Former Republican presidential candidate Sen. Marco Rubio Florida isn’t ready to officially endorse Sen. Ted Cruz of Texas, but he did say Cruz is the “only true conservative left in the race.”
Rubio, who dropped out of the race for the Republican nomination after losing his home state to front-runner Donald Trump, spoke to Minnesota supporters about his feelings about the race and the best path forward for the GOP, reports the Twin Cities Pioneer Press.
The man who was once dubbed the “Savior of the Republican Party” by Time magazine said he had little chance of securing the party’s nod after losing Florida. But even if he kept going and managed to secure the nomination at a brokered convention to fend off Trump, many in the base would likely not support his candidacy because of how the nomination was won.
“Winning a general election with a nominee that a significant percentage of the base thinks stole it, even though you did it through the rules of the RNC, would be pretty much fatal for the party,” Rubio said, according to the Twin Cities Pioneer Press.
Rubio said the media deserved blame for the derailment of his campaign.
“This election was entirely driven by national media coverage, in many ways,” Rubio said. “When the media narrative goes negative on you, and all the news is bad, it kind of knocks us off.”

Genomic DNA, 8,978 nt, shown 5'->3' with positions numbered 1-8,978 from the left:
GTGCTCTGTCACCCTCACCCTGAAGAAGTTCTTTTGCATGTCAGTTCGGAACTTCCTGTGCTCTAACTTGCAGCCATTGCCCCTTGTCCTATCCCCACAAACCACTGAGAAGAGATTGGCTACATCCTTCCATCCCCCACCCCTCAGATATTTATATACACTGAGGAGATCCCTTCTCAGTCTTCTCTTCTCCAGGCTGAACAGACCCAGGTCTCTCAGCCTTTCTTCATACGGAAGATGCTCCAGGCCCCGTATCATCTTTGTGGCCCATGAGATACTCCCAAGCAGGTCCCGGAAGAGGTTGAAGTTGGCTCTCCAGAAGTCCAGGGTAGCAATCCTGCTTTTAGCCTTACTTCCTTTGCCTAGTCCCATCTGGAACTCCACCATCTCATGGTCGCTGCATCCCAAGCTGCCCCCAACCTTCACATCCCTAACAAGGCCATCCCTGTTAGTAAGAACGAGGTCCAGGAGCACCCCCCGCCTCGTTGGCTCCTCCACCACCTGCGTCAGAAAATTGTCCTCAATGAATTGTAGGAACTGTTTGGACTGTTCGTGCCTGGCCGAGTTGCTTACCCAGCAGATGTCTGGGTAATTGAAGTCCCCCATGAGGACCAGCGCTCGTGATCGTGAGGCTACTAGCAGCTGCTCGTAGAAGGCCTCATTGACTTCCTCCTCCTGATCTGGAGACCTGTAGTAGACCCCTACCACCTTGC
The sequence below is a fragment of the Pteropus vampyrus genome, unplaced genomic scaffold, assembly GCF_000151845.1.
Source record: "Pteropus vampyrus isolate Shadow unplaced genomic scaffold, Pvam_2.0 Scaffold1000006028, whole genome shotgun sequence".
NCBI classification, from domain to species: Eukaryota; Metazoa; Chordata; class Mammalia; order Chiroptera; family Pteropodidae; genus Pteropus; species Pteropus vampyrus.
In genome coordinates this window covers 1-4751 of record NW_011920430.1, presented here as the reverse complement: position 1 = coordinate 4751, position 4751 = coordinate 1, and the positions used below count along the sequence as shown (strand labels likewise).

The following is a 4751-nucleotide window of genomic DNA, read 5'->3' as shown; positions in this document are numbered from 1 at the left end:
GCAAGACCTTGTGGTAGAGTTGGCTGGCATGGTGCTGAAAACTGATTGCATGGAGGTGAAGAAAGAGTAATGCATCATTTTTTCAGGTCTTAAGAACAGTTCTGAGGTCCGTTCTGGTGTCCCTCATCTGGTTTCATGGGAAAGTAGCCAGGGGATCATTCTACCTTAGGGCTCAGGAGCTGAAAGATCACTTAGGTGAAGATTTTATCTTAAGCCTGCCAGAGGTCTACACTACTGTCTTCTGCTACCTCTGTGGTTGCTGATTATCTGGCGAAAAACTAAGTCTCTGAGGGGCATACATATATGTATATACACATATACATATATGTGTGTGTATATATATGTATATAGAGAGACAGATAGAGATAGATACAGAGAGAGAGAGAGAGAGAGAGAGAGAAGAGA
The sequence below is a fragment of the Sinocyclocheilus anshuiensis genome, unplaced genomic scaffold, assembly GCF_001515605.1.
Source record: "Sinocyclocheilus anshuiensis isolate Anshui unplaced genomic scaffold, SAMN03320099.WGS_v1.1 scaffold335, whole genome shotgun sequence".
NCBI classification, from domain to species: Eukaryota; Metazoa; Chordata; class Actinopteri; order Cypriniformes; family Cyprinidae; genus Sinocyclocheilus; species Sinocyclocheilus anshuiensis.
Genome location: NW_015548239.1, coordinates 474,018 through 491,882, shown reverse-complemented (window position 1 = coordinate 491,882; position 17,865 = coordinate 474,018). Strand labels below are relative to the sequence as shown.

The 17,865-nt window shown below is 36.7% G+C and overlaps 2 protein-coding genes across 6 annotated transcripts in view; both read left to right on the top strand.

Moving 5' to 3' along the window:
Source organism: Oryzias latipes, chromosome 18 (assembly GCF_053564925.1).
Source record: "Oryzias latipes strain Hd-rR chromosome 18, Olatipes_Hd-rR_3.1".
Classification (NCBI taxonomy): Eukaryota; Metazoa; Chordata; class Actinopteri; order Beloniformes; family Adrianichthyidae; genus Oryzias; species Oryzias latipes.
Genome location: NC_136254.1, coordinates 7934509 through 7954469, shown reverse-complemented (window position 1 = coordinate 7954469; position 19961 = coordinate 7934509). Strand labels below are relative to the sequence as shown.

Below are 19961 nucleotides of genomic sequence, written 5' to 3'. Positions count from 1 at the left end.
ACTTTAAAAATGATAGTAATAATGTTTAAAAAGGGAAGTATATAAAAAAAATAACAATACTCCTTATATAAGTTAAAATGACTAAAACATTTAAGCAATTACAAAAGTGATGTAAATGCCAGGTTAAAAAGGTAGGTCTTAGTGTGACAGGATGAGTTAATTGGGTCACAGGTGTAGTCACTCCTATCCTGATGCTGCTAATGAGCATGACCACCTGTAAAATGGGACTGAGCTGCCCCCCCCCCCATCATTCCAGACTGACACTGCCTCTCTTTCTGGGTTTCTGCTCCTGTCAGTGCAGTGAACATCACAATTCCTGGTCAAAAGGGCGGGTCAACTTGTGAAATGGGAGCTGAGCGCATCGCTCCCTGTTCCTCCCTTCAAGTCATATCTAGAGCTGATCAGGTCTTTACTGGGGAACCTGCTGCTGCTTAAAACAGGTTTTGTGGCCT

As for who other Republicans should back, Rubio didn’t say. But he did say that Cruz was “the only true conservative left in the race,” leaving out Gov. John Kasich of Ohio, who is still in the race and polls favorably against Democratic front-runner Hillary Clinton.
In a sign of what looks like Republicans pushing aside their differences to back a single candidate to fend off Trump, Sen. Lindsey Graham of South Carolina, who publicly badmouthed Cruz during the primary before dropping out and famously said choosing between the Texas senator and Trump is “like getting shot or poisoned,” is now endorsing him.
"I'm going to help Ted in every way I can," Graham told CNN. When asked about Kasich, Graham said, "This is an outsider year and John [Kasich] is seen as an insider."
A Cruz-Rubio ticket might have some political operatives salivating for its potential appeal to Hispanic voters, but Rubio said he’s not interested in being a potential vice president pick.
According to Politico, Rubio said he’s not interested in being anyone’s vice presidential candidate, won't run for Florida governor in 2018 and has no regrets about giving up his Senate seat to run for president